The DSC board is convinced that to grow and expand our services, we must secure additional funding. It is our belief that the executive director should be responsible for securing funding from private foundations, corporations, individual contributors and other appropriate sources. The board, therefore, requires these types of efforts from the executive director as part of her job responsibilities. These efforts necessitate activities outside the agency. In addition, we believe in offering incentives for successes achieved, not merely those attempted! Ms. Prewitt has truly achieved success by securing additional funding in order to provide enhanced services to the community.
The DSC is a private, not-for-profit corporation recognized as such by IRS as a 501 (c) (3) corporation. Although we are prohibited from utilizing the funds of the agency to contribute to political action committees, we do have the right to protect the agency as a co-plaintiff in the lawsuit regarding Pasco County's bingo ordinance. Our agency may lose in excess of $8,000 per year, without due process of law, as a result of this ordinance. The $8,000 in revenue translates into 320 hours of sign language interpreter services. Therefore, the board agreed to participate as an affected party in this case. We feel it is our obligation to protect the current and future funding of the agency. There are no restrictions on our right to seek redress for a grievance in a court of law.
The DSC recognizes the need for increased services in Pasco County. Over the past three years we have expanded to assist those who are hard of hearing and have limited access to services and assistance. We look forward to an integrated youth program for after school and summer sessions. With the passage of the Americans with Disabilities Act in 1990, our agency has accepted the enormous responsibility of providing community education on equal access to private and public sector entities, as it applies to their industry, under this comprehensive federal law. We also have been requested to review self-evaluation plans and make recommendations to many government affiliations.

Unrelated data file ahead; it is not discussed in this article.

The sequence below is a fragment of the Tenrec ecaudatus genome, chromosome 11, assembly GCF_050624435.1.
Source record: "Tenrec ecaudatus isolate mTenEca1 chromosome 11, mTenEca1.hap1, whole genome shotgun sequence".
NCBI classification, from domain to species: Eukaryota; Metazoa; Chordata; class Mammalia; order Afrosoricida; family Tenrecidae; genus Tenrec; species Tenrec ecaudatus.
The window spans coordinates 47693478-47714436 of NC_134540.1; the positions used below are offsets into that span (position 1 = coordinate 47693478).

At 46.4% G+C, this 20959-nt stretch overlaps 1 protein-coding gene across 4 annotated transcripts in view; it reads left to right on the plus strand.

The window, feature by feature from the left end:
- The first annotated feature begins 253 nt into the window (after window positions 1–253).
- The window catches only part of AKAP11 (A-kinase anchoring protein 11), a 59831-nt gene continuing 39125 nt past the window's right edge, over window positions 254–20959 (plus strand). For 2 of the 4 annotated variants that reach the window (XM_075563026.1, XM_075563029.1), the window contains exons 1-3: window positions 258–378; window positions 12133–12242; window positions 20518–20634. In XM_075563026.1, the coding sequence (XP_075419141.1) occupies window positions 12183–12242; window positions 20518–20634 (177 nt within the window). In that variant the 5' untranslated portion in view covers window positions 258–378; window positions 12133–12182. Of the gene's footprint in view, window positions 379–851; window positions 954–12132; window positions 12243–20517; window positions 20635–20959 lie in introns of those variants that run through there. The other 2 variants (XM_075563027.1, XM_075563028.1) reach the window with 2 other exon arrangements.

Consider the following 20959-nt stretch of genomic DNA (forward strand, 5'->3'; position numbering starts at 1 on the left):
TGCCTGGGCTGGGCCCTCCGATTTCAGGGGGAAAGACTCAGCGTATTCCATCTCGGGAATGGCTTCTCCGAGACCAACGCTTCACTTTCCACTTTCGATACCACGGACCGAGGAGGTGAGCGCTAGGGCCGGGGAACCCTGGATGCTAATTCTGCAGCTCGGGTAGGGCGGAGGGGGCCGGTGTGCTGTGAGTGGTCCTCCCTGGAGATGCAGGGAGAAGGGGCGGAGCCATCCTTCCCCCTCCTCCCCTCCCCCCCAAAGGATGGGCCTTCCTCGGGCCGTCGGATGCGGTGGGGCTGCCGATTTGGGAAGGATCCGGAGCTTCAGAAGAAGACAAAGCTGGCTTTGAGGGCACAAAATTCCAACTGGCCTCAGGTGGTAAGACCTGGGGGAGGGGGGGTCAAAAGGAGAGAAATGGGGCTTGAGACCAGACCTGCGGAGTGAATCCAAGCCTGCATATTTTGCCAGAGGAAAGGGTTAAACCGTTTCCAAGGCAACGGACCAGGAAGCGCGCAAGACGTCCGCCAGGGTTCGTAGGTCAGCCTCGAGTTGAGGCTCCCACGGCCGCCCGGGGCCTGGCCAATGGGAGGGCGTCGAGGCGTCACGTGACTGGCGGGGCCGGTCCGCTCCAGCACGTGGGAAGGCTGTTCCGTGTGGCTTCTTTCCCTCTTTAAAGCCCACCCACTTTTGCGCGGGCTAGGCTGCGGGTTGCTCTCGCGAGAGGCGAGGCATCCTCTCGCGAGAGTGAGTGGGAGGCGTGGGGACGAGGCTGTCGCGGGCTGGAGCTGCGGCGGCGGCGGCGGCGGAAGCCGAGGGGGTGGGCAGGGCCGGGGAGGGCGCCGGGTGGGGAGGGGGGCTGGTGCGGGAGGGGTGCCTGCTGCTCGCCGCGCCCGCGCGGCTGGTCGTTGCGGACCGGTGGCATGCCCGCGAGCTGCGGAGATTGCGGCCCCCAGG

The DSC is the lead agency regarding communication facilitation via certified/qualified sign language interpreters. We confer with private and public entities regarding the proper equal access provision, taking into consideration the client's communication mode and the situation's complexity. We advise service providers that people who "know" sign language are not necessarily certified/qualified interpreters. There is a national certification process as well as a state qualification process to determine the skill of interpreters. The DSC complies with these industry standards and appoints only those who have the necessary credentials.
Kenneth J. Swann, Chairman
Keith Hammond, Vice Chairman
Mark Gregson, Treasurer
Lisa Schultz, Secretary
DSC Executive Committee
Victims have plenty
of names for storm
Editor: Even though the media persists in calling the March disaster a "no name" storm, they should hear some of the names it has been called by its victims which, though descriptive, would hardly be recommended for publication in a family newspaper.